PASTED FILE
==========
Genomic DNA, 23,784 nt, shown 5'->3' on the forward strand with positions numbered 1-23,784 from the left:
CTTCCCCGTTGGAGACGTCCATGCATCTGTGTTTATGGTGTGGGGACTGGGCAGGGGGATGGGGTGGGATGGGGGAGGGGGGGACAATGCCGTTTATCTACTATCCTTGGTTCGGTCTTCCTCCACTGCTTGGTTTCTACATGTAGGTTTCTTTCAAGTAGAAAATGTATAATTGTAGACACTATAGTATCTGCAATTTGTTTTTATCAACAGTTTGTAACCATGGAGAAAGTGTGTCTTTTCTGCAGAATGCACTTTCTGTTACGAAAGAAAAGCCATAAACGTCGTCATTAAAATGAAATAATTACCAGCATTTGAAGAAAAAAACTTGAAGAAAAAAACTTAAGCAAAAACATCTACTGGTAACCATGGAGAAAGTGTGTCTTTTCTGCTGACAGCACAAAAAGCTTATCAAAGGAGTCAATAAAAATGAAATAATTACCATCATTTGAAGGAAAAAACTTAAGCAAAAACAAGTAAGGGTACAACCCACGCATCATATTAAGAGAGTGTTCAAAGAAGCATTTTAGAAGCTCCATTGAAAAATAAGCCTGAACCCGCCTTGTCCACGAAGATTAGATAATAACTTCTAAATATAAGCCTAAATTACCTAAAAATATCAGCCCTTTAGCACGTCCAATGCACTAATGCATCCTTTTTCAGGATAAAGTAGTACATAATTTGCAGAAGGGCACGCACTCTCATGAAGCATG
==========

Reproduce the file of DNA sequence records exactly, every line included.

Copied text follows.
Genomic DNA, 23,784 nt, shown 5'->3' on the forward strand with positions numbered 1-23,784 from the left:
CTTCCCCGTTGGAGACGTCCATGCATCTGTGTTTATGGTGTGGGGACTGGGCAGGGGGATGGGGTGGGATGGGGGAGGGGGGGACAATGCCGTTTATCTACTATCCTTGGTTCGGTCTTCCTCCACTGCTTGGTTTCTACATGTAGGTTTCTTTCAAGTAGAAAATGTATAATTGTAGACACTATAGTATCTGCAATTTGTTTTTATCAACAGTTTGTAACCATGGAGAAAGTGTGTCTTTTCTGCAGAATGCACTTTCTGTTACGAAAGAAAAGCCATAAACGTCGTCATTAAAATGAAATAATTACCAGCATTTGAAGAAAAAAACTTGAAGAAAAAAACTTAAGCAAAAACATCTACTGGTAACCATGGAGAAAGTGTGTCTTTTCTGCTGACAGCACAAAAAGCTTATCAAAGGAGTCAATAAAAATGAAATAATTACCATCATTTGAAGGAAAAAACTTAAGCAAAAACAAGTAAGGGTACAACCCACGCATCATATTAAGAGAGTGTTCAAAGAAGCATTTTAGAAGCTCCATTGAAAAATAAGCCTGAACCCGCCTTGTCCACGAAGATTAGATAATAACTTCTAAATATAAGCCTAAATTACCTAAAAATATCAGCCCTTTAGCACGTCCAATGCACTAATGCATCCTTTTTCAGGATAAAGTAGTACATAATTTGCAGAAGGGCACGCACTCTCATGAAGCATG